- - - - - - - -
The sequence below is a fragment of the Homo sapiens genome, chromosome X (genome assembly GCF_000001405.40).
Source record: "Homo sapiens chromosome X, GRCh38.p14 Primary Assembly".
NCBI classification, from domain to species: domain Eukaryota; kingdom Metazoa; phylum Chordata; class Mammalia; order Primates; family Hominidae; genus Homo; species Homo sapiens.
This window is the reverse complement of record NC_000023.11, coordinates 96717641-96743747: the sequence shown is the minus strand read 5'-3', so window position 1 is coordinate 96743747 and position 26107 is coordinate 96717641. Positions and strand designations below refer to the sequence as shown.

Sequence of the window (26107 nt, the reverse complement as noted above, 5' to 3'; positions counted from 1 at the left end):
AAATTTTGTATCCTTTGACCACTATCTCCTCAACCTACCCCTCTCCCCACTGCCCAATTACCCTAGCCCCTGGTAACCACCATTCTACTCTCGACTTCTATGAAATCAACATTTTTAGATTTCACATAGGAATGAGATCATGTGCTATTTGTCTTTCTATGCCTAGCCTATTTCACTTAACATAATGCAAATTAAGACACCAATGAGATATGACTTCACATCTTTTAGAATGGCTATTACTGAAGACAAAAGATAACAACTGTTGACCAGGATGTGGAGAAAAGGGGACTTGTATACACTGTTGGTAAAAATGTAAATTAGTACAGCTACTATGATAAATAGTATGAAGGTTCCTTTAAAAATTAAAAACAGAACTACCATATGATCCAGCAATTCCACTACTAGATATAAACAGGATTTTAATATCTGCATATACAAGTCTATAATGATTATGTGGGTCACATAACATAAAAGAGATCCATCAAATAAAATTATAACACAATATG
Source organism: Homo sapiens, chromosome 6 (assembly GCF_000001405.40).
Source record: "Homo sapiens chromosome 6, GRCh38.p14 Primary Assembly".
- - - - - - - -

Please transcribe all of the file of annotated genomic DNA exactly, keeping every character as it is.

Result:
The sequence below is a fragment of the Homo sapiens genome, chromosome X (genome assembly GCF_000001405.40).
Source record: "Homo sapiens chromosome X, GRCh38.p14 Primary Assembly".
NCBI classification, from domain to species: domain Eukaryota; kingdom Metazoa; phylum Chordata; class Mammalia; order Primates; family Hominidae; genus Homo; species Homo sapiens.
This window is the reverse complement of record NC_000023.11, coordinates 96717641-96743747: the sequence shown is the minus strand read 5'-3', so window position 1 is coordinate 96743747 and position 26107 is coordinate 96717641. Positions and strand designations below refer to the sequence as shown.

Sequence of the window (26107 nt, the reverse complement as noted above, 5' to 3'; positions counted from 1 at the left end):
AAATTTTGTATCCTTTGACCACTATCTCCTCAACCTACCCCTCTCCCCACTGCCCAATTACCCTAGCCCCTGGTAACCACCATTCTACTCTCGACTTCTATGAAATCAACATTTTTAGATTTCACATAGGAATGAGATCATGTGCTATTTGTCTTTCTATGCCTAGCCTATTTCACTTAACATAATGCAAATTAAGACACCAATGAGATATGACTTCACATCTTTTAGAATGGCTATTACTGAAGACAAAAGATAACAACTGTTGACCAGGATGTGGAGAAAAGGGGACTTGTATACACTGTTGGTAAAAATGTAAATTAGTACAGCTACTATGATAAATAGTATGAAGGTTCCTTTAAAAATTAAAAACAGAACTACCATATGATCCAGCAATTCCACTACTAGATATAAACAGGATTTTAATATCTGCATATACAAGTCTATAATGATTATGTGGGTCACATAACATAAAAGAGATCCATCAAATAAAATTATAACACAATATG
Source organism: Homo sapiens, chromosome 6 (assembly GCF_000001405.40).
Source record: "Homo sapiens chromosome 6, GRCh38.p14 Primary Assembly".